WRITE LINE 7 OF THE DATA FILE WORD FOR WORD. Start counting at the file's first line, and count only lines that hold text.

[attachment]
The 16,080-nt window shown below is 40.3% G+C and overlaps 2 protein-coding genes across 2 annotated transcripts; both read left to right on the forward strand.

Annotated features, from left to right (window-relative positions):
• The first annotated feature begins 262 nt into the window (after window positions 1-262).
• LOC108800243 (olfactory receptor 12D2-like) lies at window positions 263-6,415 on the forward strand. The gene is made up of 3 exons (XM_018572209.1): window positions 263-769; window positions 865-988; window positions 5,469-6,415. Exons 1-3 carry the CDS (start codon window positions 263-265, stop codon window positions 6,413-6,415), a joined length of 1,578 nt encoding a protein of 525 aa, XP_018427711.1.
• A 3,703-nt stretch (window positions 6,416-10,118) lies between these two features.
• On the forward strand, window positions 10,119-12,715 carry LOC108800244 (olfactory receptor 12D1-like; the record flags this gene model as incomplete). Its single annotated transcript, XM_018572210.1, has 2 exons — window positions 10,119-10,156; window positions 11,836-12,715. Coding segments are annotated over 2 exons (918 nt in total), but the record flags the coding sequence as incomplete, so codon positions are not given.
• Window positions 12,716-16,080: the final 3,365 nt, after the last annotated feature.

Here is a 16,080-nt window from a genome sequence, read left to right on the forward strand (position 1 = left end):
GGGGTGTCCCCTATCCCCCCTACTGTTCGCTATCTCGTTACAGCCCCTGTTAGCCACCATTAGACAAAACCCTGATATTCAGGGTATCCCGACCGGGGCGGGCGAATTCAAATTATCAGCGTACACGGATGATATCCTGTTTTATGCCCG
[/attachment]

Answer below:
• Window positions 12,716-16,080: the final 3,365 nt, after the last annotated feature.